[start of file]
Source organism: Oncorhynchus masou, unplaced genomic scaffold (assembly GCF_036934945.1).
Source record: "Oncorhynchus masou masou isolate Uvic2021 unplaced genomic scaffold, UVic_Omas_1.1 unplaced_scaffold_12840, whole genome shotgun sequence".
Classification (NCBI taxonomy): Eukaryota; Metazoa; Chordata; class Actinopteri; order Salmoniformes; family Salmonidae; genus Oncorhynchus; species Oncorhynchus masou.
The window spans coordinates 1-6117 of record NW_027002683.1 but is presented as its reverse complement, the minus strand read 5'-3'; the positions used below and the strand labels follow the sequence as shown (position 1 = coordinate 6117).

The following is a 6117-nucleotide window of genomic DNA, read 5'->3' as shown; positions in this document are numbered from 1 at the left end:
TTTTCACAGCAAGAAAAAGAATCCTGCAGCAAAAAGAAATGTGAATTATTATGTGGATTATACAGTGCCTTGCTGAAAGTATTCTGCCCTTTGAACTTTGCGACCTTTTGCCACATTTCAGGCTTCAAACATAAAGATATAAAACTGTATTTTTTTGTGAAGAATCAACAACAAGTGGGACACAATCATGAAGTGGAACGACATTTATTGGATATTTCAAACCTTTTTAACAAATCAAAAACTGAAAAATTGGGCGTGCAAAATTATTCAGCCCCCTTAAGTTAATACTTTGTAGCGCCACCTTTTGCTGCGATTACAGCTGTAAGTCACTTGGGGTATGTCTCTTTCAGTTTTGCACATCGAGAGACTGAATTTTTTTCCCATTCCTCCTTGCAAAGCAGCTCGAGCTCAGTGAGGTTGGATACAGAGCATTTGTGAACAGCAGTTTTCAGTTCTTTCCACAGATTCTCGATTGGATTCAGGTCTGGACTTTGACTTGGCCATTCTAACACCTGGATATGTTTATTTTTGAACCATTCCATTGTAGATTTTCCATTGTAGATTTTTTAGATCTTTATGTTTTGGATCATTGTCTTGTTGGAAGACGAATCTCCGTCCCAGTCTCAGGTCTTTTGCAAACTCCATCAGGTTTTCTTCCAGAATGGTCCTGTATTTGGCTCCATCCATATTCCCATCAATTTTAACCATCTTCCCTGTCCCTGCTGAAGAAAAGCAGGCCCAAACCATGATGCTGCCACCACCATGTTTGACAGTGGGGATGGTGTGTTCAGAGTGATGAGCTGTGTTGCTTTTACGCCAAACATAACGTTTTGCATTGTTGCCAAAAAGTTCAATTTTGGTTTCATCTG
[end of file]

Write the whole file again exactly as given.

Source organism: Oncorhynchus masou, unplaced genomic scaffold (assembly GCF_036934945.1).
Source record: "Oncorhynchus masou masou isolate Uvic2021 unplaced genomic scaffold, UVic_Omas_1.1 unplaced_scaffold_12840, whole genome shotgun sequence".
Classification (NCBI taxonomy): Eukaryota; Metazoa; Chordata; class Actinopteri; order Salmoniformes; family Salmonidae; genus Oncorhynchus; species Oncorhynchus masou.
The window spans coordinates 1-6117 of record NW_027002683.1 but is presented as its reverse complement, the minus strand read 5'-3'; the positions used below and the strand labels follow the sequence as shown (position 1 = coordinate 6117).

The following is a 6117-nucleotide window of genomic DNA, read 5'->3' as shown; positions in this document are numbered from 1 at the left end:
TTTTCACAGCAAGAAAAAGAATCCTGCAGCAAAAAGAAATGTGAATTATTATGTGGATTATACAGTGCCTTGCTGAAAGTATTCTGCCCTTTGAACTTTGCGACCTTTTGCCACATTTCAGGCTTCAAACATAAAGATATAAAACTGTATTTTTTTGTGAAGAATCAACAACAAGTGGGACACAATCATGAAGTGGAACGACATTTATTGGATATTTCAAACCTTTTTAACAAATCAAAAACTGAAAAATTGGGCGTGCAAAATTATTCAGCCCCCTTAAGTTAATACTTTGTAGCGCCACCTTTTGCTGCGATTACAGCTGTAAGTCACTTGGGGTATGTCTCTTTCAGTTTTGCACATCGAGAGACTGAATTTTTTTCCCATTCCTCCTTGCAAAGCAGCTCGAGCTCAGTGAGGTTGGATACAGAGCATTTGTGAACAGCAGTTTTCAGTTCTTTCCACAGATTCTCGATTGGATTCAGGTCTGGACTTTGACTTGGCCATTCTAACACCTGGATATGTTTATTTTTGAACCATTCCATTGTAGATTTTCCATTGTAGATTTTTTAGATCTTTATGTTTTGGATCATTGTCTTGTTGGAAGACGAATCTCCGTCCCAGTCTCAGGTCTTTTGCAAACTCCATCAGGTTTTCTTCCAGAATGGTCCTGTATTTGGCTCCATCCATATTCCCATCAATTTTAACCATCTTCCCTGTCCCTGCTGAAGAAAAGCAGGCCCAAACCATGATGCTGCCACCACCATGTTTGACAGTGGGGATGGTGTGTTCAGAGTGATGAGCTGTGTTGCTTTTACGCCAAACATAACGTTTTGCATTGTTGCCAAAAAGTTCAATTTTGGTTTCATCTG